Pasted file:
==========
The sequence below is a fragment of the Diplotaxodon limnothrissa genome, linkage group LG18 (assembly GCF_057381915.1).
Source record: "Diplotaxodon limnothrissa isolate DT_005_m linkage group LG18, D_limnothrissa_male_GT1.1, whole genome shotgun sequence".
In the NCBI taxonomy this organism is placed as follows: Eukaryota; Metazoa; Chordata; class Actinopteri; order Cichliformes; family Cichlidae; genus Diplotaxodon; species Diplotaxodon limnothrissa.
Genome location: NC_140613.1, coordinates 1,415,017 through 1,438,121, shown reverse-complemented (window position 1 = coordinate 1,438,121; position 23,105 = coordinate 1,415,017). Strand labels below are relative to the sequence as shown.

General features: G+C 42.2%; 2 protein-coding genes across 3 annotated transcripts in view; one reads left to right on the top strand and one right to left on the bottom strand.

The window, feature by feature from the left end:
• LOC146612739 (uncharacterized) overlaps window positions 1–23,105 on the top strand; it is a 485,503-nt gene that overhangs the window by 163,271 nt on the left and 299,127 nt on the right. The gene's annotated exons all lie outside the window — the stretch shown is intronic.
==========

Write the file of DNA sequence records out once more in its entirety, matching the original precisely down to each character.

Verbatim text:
The sequence below is a fragment of the Diplotaxodon limnothrissa genome, linkage group LG18 (assembly GCF_057381915.1).
Source record: "Diplotaxodon limnothrissa isolate DT_005_m linkage group LG18, D_limnothrissa_male_GT1.1, whole genome shotgun sequence".
In the NCBI taxonomy this organism is placed as follows: Eukaryota; Metazoa; Chordata; class Actinopteri; order Cichliformes; family Cichlidae; genus Diplotaxodon; species Diplotaxodon limnothrissa.
Genome location: NC_140613.1, coordinates 1,415,017 through 1,438,121, shown reverse-complemented (window position 1 = coordinate 1,438,121; position 23,105 = coordinate 1,415,017). Strand labels below are relative to the sequence as shown.

General features: G+C 42.2%; 2 protein-coding genes across 3 annotated transcripts in view; one reads left to right on the top strand and one right to left on the bottom strand.

The window, feature by feature from the left end:
• LOC146612739 (uncharacterized) overlaps window positions 1–23,105 on the top strand; it is a 485,503-nt gene that overhangs the window by 163,271 nt on the left and 299,127 nt on the right. The gene's annotated exons all lie outside the window — the stretch shown is intronic.